What We’re Following
‘Camp Fire’: “Forest fires might be seen as the particularly horrific edge of a sword that is coming for us all,” writes Robinson Meyer on the two massive wildfires—the Camp and Woolsey fires—that have devastated communities in both the northern and southern parts of California. These conditions suggest the worst is yet to come.
On Veterans Day: President Donald Trump’s Paris visit over the weekend, and what he chose to say and do—or not—on the 100th anniversary of the end to the fighting in World War I, has underscored to European leaders like Emmanuel Macron of France that the U.S. administration’s “America First” message means just that. What else we’re thinking about on Veterans Day: Read our November 2017 series featuring perspectives from veterans on issues from universal health care to women in military service to how PTSD impacts children.
Birthright: What happens when a nation limits birthright citizenship? This Caribbean country offers a lesson on what follows, writes Jonathan M. Katz.
In 2000, Florida gave us a recount that ended with the Supreme Court showdown Bush v. Gore. But a more instructive moment to look to as the state begins historic recounts might instead be this 1985 Congressional race in Indiana, writes the historian Julian E. Zelizer:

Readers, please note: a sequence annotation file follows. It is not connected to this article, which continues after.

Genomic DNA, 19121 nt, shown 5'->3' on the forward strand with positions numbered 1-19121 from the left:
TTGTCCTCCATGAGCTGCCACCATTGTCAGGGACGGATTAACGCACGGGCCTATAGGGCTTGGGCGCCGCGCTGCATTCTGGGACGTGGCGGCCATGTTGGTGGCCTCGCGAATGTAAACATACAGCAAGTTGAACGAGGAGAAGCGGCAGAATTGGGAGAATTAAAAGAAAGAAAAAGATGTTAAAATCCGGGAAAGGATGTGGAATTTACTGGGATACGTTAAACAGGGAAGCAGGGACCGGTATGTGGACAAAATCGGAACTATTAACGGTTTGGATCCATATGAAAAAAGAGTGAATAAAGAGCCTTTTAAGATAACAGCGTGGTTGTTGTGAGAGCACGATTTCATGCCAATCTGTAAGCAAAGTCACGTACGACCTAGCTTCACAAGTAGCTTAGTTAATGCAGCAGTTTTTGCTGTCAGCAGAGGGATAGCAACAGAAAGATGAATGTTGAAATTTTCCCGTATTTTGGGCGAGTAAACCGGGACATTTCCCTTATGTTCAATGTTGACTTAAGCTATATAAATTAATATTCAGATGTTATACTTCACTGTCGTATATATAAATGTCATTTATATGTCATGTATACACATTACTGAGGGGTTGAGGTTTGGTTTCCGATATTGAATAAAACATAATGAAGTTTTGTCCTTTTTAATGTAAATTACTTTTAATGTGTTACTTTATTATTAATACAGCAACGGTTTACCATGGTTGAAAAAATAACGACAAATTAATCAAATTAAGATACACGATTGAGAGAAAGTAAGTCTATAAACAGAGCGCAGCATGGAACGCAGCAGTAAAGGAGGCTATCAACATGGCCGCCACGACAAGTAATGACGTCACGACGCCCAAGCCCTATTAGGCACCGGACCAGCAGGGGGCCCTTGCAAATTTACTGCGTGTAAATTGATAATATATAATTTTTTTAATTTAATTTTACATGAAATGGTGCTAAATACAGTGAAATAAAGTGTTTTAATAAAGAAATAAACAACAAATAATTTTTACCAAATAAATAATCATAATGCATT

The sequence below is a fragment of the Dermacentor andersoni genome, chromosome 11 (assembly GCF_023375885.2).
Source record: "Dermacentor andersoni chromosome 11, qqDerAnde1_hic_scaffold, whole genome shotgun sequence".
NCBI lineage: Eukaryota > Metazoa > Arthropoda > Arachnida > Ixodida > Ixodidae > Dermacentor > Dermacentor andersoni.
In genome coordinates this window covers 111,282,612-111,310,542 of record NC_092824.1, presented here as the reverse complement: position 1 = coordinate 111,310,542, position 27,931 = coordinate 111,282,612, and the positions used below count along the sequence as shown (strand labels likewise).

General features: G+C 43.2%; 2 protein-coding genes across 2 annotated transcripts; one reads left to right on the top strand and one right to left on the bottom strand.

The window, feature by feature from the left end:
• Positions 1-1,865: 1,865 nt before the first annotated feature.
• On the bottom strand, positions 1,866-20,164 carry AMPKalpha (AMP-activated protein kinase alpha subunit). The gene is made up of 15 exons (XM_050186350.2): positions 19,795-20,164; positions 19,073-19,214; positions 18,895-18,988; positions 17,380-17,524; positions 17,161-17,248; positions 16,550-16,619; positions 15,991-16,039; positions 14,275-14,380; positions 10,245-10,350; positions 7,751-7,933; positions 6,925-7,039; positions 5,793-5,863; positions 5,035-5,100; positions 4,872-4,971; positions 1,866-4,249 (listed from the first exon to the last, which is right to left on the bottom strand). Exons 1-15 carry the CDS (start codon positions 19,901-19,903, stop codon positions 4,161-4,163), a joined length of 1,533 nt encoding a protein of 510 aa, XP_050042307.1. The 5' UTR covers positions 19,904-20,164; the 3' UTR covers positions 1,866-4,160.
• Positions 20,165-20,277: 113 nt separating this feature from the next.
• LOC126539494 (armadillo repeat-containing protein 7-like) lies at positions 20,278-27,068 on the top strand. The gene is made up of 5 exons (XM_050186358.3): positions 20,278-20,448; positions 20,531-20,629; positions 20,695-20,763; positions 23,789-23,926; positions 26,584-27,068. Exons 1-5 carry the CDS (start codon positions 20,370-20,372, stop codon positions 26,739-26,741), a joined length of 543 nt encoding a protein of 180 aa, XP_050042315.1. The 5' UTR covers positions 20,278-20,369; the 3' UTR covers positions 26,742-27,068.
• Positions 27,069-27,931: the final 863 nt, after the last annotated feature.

Arguably, the Bloody Eighth is what led to the eventual GOP takeover of the House, under Newt Gingrich, in 1994. The Bloody Eighth was his trial run, and the 1994 election his proof of concept. Thus even though Democrats won their seat, they lost the long-term narrative.
When pundits look back at the 2000 presidential election, the lesson they tend to draw is that what really matters in a recount is raw power. Who cares that the Supreme Court’s Bush v. Gore decision was, by many lights, among the most partisan, least legitimate rulings ever issued? George W. Bush, not Al Gore, became president.
But what’s at stake in this year’s recount is not the presidency—it’s a Senate seat that won’t determine which party controls that chamber, and a governorship that was previously in Republican hands. Of course the result matters, but, as in the fight over the Bloody Eighth, the narrative matters, too. Indeed, how the public perceives the process could influence the 2020 election (and beyond) more than the actual outcome. Which side will claim the mantle of justice? Which will end up looking corrupt?